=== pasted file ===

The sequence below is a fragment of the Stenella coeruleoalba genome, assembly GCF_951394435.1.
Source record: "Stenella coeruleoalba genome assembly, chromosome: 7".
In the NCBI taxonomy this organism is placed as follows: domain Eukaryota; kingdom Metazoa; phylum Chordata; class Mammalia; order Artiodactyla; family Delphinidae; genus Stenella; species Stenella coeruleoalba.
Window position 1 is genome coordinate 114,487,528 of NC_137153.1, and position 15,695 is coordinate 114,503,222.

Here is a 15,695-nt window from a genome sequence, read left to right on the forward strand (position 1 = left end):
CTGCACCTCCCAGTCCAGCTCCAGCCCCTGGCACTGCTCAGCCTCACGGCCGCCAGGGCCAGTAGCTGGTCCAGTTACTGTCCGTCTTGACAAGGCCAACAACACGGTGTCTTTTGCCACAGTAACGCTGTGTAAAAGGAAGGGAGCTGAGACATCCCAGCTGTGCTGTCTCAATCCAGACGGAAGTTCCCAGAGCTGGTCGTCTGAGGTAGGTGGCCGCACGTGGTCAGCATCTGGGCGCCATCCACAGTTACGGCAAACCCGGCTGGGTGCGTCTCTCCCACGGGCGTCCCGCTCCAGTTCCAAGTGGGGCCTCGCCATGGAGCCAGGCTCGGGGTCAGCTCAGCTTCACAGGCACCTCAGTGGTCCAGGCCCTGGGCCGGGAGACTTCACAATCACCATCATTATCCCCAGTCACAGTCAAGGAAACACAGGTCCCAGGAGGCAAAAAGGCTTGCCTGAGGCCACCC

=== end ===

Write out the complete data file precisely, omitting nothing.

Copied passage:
The sequence below is a fragment of the Stenella coeruleoalba genome, assembly GCF_951394435.1.
Source record: "Stenella coeruleoalba genome assembly, chromosome: 7".
In the NCBI taxonomy this organism is placed as follows: domain Eukaryota; kingdom Metazoa; phylum Chordata; class Mammalia; order Artiodactyla; family Delphinidae; genus Stenella; species Stenella coeruleoalba.
Window position 1 is genome coordinate 114,487,528 of NC_137153.1, and position 15,695 is coordinate 114,503,222.

Here is a 15,695-nt window from a genome sequence, read left to right on the forward strand (position 1 = left end):
CTGCACCTCCCAGTCCAGCTCCAGCCCCTGGCACTGCTCAGCCTCACGGCCGCCAGGGCCAGTAGCTGGTCCAGTTACTGTCCGTCTTGACAAGGCCAACAACACGGTGTCTTTTGCCACAGTAACGCTGTGTAAAAGGAAGGGAGCTGAGACATCCCAGCTGTGCTGTCTCAATCCAGACGGAAGTTCCCAGAGCTGGTCGTCTGAGGTAGGTGGCCGCACGTGGTCAGCATCTGGGCGCCATCCACAGTTACGGCAAACCCGGCTGGGTGCGTCTCTCCCACGGGCGTCCCGCTCCAGTTCCAAGTGGGGCCTCGCCATGGAGCCAGGCTCGGGGTCAGCTCAGCTTCACAGGCACCTCAGTGGTCCAGGCCCTGGGCCGGGAGACTTCACAATCACCATCATTATCCCCAGTCACAGTCAAGGAAACACAGGTCCCAGGAGGCAAAAAGGCTTGCCTGAGGCCACCC